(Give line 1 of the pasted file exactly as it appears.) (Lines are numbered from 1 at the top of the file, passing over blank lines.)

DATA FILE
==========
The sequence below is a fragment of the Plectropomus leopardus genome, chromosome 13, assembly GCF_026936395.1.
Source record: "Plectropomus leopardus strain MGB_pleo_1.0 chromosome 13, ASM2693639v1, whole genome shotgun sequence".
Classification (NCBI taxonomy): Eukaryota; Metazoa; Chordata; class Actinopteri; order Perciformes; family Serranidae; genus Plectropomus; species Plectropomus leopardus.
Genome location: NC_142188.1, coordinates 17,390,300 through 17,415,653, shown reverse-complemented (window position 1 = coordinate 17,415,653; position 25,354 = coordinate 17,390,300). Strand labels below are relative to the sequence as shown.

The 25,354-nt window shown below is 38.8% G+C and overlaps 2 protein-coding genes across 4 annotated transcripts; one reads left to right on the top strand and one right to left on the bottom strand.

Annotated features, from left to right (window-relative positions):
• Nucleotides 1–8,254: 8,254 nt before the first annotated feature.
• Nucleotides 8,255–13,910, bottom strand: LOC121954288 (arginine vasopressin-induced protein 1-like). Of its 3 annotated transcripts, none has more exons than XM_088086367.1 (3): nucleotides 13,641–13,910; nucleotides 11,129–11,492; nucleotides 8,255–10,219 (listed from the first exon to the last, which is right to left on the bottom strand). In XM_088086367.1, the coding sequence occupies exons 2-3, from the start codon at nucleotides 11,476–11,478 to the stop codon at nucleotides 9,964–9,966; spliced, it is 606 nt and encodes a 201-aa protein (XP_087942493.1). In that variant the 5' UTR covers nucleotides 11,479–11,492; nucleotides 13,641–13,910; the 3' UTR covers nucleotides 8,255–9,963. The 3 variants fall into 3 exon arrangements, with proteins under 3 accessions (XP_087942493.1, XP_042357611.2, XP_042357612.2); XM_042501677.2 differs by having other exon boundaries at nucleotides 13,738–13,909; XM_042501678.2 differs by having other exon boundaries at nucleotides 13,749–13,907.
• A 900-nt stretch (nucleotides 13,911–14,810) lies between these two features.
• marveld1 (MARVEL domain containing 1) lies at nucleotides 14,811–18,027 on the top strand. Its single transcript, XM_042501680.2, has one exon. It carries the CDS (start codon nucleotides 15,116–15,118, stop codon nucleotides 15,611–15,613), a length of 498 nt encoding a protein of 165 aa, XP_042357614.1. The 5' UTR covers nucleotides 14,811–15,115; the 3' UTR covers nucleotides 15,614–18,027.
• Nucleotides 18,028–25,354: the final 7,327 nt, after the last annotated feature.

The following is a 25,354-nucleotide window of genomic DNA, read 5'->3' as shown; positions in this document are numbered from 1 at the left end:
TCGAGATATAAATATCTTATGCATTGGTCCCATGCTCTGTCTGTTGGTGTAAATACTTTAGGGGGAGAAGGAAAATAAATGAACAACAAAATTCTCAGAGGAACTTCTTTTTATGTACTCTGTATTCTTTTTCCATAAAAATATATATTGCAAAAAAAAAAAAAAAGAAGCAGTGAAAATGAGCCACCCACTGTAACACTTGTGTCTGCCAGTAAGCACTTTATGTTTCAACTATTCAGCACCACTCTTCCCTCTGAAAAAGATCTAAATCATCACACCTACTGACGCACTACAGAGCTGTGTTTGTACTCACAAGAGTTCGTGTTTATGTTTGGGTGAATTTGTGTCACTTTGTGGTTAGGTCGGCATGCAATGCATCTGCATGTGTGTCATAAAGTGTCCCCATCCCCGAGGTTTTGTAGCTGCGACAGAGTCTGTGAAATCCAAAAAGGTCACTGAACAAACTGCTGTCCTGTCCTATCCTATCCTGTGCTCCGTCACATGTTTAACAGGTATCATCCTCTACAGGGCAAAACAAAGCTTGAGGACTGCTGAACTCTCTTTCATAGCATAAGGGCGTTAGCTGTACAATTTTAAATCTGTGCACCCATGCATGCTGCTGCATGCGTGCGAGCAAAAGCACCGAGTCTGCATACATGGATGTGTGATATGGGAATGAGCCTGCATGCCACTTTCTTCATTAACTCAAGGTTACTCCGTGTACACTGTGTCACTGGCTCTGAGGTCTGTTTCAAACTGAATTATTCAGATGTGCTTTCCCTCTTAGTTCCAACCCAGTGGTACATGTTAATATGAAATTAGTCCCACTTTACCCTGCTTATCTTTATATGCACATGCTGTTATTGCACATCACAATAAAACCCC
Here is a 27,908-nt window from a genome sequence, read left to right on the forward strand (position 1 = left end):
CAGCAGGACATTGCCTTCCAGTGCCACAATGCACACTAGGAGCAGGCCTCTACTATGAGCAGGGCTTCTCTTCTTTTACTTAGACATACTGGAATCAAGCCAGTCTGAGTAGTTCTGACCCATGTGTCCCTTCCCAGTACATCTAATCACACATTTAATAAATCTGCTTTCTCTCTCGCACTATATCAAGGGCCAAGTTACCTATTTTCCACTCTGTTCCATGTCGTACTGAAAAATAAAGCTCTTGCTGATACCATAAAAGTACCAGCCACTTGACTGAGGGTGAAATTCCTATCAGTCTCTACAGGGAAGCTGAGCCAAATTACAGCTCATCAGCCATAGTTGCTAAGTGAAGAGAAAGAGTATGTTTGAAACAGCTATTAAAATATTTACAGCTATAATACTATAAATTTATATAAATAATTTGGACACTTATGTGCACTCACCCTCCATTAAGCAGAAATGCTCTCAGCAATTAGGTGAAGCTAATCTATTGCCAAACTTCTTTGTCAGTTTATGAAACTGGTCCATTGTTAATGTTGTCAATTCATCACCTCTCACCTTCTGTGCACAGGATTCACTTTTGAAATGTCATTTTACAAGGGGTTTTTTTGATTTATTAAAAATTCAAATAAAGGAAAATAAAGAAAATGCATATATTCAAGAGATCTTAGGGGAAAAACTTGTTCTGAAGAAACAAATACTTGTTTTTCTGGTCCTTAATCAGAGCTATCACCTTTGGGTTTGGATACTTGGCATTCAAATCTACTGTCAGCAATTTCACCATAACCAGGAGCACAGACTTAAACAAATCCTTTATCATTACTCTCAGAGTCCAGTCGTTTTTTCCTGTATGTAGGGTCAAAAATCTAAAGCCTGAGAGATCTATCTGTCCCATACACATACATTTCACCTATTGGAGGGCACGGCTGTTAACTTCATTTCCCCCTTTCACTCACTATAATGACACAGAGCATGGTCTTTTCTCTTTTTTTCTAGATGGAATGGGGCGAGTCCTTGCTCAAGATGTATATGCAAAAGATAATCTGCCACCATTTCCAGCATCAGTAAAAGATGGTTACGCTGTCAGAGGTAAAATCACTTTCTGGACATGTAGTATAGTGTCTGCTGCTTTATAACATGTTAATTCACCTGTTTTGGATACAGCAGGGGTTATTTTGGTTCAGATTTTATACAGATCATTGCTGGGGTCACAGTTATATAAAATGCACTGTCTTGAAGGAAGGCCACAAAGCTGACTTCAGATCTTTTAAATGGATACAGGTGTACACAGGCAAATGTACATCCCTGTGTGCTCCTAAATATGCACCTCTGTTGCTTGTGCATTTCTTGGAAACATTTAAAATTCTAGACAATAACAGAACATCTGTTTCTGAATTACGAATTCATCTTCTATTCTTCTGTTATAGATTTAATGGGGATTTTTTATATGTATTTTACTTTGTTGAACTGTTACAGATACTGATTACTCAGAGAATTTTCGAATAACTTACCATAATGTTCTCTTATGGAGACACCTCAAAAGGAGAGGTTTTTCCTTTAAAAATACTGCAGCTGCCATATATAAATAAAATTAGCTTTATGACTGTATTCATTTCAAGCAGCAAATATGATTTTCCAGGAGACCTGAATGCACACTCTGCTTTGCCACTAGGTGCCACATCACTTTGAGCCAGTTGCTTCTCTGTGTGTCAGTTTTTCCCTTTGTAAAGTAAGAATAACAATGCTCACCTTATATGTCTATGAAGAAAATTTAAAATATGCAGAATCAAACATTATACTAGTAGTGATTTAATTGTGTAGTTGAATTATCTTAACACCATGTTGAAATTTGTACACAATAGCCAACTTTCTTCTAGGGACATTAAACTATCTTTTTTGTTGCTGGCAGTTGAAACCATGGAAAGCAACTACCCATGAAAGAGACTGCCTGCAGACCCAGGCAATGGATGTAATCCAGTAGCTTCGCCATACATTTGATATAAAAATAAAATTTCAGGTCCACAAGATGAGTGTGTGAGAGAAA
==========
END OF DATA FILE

The sequence below is a fragment of the Plectropomus leopardus genome, chromosome 13, assembly GCF_026936395.1.